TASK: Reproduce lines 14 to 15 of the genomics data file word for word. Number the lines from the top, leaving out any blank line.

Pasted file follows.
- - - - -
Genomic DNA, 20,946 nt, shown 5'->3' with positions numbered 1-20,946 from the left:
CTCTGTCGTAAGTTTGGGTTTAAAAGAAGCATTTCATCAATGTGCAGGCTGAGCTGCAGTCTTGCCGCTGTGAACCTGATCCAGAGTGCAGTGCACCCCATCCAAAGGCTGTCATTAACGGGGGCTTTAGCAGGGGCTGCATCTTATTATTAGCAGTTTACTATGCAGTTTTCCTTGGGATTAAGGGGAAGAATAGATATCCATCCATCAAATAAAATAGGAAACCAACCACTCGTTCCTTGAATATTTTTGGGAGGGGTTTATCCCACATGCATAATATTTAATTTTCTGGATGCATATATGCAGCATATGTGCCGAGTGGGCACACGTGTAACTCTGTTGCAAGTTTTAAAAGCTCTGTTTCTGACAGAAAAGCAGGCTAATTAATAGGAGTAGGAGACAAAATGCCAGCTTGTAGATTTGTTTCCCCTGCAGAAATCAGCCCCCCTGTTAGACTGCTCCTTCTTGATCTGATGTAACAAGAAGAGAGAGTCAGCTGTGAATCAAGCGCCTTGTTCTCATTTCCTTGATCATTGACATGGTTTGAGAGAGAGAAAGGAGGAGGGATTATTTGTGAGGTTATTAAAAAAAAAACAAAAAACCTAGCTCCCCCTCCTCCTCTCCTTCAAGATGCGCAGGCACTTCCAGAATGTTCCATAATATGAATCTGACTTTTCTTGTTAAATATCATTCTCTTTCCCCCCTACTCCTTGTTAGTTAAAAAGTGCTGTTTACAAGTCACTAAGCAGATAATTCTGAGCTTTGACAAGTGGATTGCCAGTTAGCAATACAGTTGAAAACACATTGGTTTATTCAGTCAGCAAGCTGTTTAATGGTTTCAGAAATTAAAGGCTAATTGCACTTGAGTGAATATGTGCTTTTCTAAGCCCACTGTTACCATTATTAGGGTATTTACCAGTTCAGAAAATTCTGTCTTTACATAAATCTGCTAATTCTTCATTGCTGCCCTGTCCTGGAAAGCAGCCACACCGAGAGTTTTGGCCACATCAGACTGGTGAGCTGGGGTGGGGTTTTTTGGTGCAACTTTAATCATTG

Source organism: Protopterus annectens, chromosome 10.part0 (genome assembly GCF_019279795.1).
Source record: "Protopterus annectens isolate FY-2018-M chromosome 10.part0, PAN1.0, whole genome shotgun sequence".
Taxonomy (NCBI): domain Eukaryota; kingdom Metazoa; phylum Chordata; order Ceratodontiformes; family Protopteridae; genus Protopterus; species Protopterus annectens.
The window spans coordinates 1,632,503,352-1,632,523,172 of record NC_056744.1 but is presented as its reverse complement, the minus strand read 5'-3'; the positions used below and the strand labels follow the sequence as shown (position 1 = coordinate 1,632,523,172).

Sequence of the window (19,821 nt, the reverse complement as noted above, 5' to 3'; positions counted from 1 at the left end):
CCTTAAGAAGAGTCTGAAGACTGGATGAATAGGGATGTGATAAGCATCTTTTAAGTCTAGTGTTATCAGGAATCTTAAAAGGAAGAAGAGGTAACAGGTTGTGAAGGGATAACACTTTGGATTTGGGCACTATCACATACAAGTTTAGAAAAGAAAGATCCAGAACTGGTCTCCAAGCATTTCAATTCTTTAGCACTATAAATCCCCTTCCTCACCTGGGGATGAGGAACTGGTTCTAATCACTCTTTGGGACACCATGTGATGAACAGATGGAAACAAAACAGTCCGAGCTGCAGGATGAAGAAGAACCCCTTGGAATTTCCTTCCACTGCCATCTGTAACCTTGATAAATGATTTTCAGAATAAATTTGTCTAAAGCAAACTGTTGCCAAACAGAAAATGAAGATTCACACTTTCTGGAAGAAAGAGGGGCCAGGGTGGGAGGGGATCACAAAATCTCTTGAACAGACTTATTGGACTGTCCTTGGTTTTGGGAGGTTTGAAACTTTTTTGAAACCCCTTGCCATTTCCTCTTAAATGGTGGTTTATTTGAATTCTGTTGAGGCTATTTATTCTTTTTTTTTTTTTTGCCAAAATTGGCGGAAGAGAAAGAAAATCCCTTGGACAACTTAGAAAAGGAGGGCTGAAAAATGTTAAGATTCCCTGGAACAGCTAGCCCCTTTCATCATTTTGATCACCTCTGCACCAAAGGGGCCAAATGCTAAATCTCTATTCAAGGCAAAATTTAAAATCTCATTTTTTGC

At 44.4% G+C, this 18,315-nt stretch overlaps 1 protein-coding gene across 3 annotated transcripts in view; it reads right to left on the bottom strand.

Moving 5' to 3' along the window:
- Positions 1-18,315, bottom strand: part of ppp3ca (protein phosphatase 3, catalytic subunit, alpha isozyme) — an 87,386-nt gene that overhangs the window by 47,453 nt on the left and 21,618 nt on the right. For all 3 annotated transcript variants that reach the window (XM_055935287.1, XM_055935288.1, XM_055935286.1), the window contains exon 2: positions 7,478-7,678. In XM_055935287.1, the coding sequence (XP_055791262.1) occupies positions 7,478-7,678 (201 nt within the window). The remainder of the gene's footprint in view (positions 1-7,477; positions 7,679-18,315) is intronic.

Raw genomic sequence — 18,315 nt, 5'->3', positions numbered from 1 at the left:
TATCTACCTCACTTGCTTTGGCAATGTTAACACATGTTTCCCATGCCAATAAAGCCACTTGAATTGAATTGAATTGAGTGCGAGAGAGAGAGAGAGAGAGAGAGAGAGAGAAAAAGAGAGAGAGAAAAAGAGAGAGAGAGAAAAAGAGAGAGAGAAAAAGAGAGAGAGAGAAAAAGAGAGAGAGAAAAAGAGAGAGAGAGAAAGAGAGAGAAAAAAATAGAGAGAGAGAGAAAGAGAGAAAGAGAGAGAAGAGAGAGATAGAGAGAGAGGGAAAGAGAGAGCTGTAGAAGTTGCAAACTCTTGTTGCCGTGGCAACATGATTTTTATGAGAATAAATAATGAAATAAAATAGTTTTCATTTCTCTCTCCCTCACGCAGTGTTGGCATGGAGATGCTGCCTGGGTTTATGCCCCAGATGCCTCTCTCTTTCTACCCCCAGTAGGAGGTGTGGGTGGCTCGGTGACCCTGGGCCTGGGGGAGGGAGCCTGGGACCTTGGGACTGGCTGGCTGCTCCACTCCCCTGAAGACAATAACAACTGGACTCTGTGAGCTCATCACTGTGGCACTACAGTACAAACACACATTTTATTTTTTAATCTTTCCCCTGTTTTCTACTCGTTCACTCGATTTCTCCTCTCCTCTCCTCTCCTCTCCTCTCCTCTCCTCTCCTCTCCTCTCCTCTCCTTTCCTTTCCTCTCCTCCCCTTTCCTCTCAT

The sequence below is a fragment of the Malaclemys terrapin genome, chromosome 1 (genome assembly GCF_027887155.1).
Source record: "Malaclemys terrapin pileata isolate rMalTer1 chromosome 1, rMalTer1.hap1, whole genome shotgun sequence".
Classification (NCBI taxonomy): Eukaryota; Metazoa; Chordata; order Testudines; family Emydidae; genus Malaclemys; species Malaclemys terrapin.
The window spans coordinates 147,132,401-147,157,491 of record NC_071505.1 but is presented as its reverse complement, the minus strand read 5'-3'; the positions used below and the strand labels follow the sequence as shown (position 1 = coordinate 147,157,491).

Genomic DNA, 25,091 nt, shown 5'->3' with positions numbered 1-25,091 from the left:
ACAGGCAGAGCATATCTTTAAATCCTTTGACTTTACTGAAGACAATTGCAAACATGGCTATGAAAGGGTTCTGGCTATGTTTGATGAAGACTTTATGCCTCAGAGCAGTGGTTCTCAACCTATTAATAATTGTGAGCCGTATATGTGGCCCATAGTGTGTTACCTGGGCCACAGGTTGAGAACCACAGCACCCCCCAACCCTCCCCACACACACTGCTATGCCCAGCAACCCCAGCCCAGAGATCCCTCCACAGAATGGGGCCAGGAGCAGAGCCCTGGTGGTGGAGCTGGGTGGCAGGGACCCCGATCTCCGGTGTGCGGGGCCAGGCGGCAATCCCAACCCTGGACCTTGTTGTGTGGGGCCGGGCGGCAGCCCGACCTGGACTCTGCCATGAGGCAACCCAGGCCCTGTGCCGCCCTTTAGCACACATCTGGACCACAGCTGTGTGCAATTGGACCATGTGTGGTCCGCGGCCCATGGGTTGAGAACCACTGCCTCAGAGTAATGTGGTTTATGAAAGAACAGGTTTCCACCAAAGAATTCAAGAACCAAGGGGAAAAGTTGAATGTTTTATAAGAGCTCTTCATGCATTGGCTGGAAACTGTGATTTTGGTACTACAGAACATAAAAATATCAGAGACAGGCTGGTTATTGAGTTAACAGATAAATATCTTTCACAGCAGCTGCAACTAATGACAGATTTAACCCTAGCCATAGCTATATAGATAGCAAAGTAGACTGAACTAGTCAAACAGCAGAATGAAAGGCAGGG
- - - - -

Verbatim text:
The sequence below is a fragment of the Malaclemys terrapin genome, chromosome 1 (genome assembly GCF_027887155.1).
Source record: "Malaclemys terrapin pileata isolate rMalTer1 chromosome 1, rMalTer1.hap1, whole genome shotgun sequence".